Instead, the documents talked about “capabilities”. On biological weapons, for example, the September dossier gave its conclusions in one succinct sentence. It said:
“The JIC concluded that Iraq had sufficient expertise, equipment and material to produce biological warfare agents within weeks using its legitimate bio-technology facilities.”
I cannot recall anybody else?I certainly did not at the time?noticing the word “legitimate”. The conclusion was that the Iraqis possessed legitimate equipment that would enable them to produce biochemical agents within weeks. I suspect that that is true of every OECD country in the world. On chemicals, the dossier said that
“the JIC assessed that Iraq retained some chemical warfare agents, precursors . . . These stocks would enable Iraq to produce significant quantities of mustard gas within weeks and of nerve agent within months.”
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Overall, the JIC concluded:
“These chemical and biological capabilities represented the most immediate threat from Iraqi weapons of mass destruction.”
So the most immediate threat was from something that would take weeks or months to manufacture.
The embarrassing conclusion is that Iraq probably did not possess currently usable weapons of mass destruction. That is why the Government made so much of the 45-minute claim. We know now, but did not know then, that that claim was inserted quite late into the dossier. It was inserted at four different points, and it distracted attention away from the fact that Iraq did not have weapons of mass destruction and could not make them for weeks or months. It did that by implying that Iraq must have the weapons if it could deploy them in 45 minutes. In fact, deployment would have taken weeks or months, because that is how long it would have taken to make the weapons.
The House possessed information that made it clear that the Government did not have real evidence that Iraq had weapons of mass destruction. Any suggestion otherwise was merely the result of inference and deduction. Why were hon. Members so poor at analysing the situation? The answer is that the Government were quite good at preventing us from examining complex material, and the House‘s procedures are bad at letting us examine such material. Often, we get such material after a statement about it has been made or, at best, coincidentally with such a statement. For example, the Foreign Secretary deployed Hans Blix‘s final report to allay the scepticism that was widespread in the House about the existence of weapons of mass destruction. He told the House that the report set out in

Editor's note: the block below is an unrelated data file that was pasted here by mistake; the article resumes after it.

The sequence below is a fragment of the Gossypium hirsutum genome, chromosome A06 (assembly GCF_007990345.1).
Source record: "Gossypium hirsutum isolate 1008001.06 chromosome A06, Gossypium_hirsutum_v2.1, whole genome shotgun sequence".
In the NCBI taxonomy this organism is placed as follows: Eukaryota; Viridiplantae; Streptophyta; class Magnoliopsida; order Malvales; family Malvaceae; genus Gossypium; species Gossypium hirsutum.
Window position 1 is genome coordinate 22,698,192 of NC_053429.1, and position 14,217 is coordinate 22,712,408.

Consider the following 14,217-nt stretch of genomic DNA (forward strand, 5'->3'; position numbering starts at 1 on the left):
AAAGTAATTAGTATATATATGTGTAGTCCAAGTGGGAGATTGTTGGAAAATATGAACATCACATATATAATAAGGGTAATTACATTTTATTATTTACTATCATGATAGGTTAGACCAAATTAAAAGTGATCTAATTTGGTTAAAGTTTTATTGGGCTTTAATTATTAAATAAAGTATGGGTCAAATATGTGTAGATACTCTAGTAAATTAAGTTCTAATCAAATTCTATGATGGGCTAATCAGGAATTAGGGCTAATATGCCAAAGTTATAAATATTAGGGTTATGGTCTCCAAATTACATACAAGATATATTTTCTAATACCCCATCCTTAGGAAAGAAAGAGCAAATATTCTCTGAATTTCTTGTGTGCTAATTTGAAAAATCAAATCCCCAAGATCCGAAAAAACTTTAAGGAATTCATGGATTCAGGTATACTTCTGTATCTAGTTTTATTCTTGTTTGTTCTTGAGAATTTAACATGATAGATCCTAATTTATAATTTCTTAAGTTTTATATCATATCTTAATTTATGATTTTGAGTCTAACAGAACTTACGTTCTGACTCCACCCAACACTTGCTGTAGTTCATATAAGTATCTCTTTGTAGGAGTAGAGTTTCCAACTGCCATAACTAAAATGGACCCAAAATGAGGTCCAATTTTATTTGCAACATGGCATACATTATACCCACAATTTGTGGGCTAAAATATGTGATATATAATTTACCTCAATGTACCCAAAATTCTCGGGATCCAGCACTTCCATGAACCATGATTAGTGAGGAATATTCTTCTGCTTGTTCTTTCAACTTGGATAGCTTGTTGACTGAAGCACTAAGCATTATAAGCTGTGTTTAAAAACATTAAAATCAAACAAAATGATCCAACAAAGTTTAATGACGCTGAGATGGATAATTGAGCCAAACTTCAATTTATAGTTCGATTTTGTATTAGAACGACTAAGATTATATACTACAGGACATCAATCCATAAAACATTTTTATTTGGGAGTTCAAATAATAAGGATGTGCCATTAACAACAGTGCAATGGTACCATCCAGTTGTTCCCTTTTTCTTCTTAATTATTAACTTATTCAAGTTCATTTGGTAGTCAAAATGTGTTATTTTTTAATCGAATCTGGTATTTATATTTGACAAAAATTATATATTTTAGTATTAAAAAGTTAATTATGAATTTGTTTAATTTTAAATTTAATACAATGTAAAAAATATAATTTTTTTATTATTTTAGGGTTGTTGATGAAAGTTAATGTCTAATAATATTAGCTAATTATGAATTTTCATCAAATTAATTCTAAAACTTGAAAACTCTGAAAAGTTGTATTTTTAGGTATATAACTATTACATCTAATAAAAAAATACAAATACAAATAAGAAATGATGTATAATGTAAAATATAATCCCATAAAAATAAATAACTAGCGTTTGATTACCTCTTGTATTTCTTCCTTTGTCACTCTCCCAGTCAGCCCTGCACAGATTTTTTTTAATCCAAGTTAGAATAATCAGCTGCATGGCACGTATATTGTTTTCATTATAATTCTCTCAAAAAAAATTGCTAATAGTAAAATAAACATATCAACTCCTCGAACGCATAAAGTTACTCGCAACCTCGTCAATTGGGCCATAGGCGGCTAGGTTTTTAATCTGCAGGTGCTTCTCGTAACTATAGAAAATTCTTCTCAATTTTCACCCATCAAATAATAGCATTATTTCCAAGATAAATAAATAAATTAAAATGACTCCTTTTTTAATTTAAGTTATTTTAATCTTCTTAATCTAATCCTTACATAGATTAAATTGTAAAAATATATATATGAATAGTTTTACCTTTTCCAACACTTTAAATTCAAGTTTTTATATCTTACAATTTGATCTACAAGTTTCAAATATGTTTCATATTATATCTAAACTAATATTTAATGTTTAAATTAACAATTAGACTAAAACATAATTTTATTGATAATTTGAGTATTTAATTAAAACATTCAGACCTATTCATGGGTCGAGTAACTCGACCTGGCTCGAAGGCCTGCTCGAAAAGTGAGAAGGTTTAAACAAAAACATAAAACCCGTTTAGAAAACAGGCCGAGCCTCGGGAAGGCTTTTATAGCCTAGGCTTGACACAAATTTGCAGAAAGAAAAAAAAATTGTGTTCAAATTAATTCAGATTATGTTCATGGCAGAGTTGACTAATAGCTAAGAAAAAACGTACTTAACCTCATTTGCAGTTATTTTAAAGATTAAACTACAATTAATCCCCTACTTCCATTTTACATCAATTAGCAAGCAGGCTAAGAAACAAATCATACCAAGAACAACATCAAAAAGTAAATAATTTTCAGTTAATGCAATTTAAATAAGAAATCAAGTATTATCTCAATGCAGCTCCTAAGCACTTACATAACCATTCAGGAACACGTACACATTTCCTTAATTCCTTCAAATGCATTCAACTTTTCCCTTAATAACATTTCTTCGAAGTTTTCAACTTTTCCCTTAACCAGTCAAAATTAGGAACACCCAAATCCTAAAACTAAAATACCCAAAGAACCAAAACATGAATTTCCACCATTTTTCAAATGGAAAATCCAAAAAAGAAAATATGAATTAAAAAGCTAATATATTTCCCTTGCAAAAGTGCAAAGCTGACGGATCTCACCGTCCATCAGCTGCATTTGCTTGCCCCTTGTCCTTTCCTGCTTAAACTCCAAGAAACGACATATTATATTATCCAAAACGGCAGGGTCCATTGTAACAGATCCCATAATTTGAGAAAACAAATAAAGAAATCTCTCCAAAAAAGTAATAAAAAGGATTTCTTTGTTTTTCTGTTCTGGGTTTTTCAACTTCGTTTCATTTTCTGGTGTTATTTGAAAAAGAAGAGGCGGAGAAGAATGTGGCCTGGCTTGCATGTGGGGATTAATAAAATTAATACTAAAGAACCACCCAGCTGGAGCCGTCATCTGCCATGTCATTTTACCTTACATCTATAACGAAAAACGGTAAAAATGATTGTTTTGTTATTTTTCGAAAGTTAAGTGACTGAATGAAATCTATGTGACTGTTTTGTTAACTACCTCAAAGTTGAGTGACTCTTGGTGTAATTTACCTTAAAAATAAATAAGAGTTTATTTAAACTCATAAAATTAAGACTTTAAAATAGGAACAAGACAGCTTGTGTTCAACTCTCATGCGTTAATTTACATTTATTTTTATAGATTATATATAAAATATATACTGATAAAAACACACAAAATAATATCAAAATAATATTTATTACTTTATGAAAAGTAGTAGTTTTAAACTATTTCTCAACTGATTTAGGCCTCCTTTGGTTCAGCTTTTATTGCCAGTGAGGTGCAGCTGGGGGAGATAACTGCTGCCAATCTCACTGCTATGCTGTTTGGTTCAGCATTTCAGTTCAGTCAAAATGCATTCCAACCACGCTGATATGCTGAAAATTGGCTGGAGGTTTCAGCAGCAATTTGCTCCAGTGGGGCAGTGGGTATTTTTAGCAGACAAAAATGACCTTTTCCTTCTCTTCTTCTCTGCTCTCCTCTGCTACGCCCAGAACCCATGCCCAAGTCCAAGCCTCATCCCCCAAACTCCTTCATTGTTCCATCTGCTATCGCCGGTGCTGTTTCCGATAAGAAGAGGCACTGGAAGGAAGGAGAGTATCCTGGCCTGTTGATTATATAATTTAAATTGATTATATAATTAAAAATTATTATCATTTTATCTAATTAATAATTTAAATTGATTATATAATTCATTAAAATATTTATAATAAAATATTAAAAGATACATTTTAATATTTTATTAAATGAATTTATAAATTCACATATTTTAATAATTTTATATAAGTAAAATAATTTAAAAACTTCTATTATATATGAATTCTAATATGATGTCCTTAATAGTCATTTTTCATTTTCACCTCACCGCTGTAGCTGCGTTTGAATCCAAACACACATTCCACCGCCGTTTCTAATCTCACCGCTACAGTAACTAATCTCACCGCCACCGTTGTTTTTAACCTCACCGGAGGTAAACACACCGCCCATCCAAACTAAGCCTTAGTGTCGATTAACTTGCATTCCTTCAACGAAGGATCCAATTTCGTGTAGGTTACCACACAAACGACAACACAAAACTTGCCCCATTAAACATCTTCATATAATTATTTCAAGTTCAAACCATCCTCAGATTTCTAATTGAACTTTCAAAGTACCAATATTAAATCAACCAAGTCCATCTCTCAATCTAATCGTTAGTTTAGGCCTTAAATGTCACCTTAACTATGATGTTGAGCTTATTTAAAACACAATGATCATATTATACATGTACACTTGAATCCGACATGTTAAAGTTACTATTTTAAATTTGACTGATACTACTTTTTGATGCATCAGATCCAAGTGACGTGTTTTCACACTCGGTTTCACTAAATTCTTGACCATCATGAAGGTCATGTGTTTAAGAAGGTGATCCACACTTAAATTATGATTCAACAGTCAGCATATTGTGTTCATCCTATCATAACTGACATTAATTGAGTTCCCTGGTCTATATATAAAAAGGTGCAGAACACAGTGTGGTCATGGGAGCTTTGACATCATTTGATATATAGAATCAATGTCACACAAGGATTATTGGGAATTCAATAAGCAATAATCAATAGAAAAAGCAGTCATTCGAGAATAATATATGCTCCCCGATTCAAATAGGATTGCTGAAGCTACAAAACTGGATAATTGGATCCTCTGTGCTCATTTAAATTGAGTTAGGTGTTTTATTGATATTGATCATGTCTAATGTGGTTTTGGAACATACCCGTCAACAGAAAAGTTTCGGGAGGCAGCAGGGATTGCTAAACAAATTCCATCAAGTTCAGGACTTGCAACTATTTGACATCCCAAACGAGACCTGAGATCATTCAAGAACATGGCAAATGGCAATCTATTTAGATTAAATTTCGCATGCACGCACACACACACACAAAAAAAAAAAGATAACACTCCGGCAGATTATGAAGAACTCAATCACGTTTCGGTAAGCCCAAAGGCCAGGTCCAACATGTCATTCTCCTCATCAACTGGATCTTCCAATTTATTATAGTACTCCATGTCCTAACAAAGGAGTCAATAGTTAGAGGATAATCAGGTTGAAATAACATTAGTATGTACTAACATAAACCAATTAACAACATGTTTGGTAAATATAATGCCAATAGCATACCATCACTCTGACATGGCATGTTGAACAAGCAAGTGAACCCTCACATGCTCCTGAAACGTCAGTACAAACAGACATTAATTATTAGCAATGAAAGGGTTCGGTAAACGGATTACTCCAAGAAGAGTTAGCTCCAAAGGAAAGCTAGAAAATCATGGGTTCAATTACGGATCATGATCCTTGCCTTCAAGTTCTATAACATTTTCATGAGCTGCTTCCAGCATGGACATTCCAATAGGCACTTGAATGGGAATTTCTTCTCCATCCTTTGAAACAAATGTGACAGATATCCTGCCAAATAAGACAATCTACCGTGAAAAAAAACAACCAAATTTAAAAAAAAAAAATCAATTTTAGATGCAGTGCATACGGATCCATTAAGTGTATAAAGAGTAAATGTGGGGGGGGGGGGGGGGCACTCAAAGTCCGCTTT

“173 pages of painstaking detail the terrible nature of the weapons that Saddam has sought with such determination to develop.”
The Foreign Secretary urged us to read the document and promised to put copies in the Library. He gave one illustration of what it contained when he said that
“the inspectors found evidence of anthrax where Iraq had declared there was none.”?[Official Report, 10 March 2003; Vol. 401, c. 21.]
The clear impression was created that the UNMOVIC inspectors had found this evidence hot off the press. I went to the Library and found that there were no documents that we could take away. I had to raise a point of order before we could take a document away. I finally got one, and discovered that the reference was to traces of anthrax found in 1986 or before that date by the previous set of inspectors.
We were all led to believe that there was new evidence, when the truth was that old evidence was being recycled. We had neither the time nor the opportunity to examine it. Once again, the document contained no evidence as to the current intelligence or other information that the weapons existed.
Mr. George Osborne (Tatton): I hate to disagree with my right hon. Friend, as I agree with him on so many other matters, but he seems to be saying that the House would have come to a different decision in respect of military action against Iraq if hon. Members had examined matters more carefully and had had access to more documents. I do not believe that that was the case.
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There was an overwhelming majority in the House for military action, and nothing that we could have been shown before 18 March would have changed that.
22 Oct 2003 : Column 711?continued
Mr. Lilley: In a sense, I agree with my hon. Friend. I must draw my remarks to a close, but the one conclusion to be drawn from the documents made available was that Saddam Hussein had the past form, the current intent and the future capability to use the weapons and destabilise his neighbours. I therefore voted?in the full supposition that there were no actual or current weapons of mass destruction?for pre-emptive military action to change the regime. That was the real reason for the war, but the Government could not admit as much because they could not risk alienating Labour Members.
Another reason for the Government‘s action was, I suspect, that they were bound by the advice of Law Officers. Such advice is always taken as binding, and it stated that a pre-emptive war to secure regime change was not legitimate. We need better ways to hold the Law Officers to account over their advice, because the law is highly subjective when it comes to matters of national defence. It is very unwise, therefore, to ask for advice which, once given, is taken as definitive and cannot be counteracted by the Government.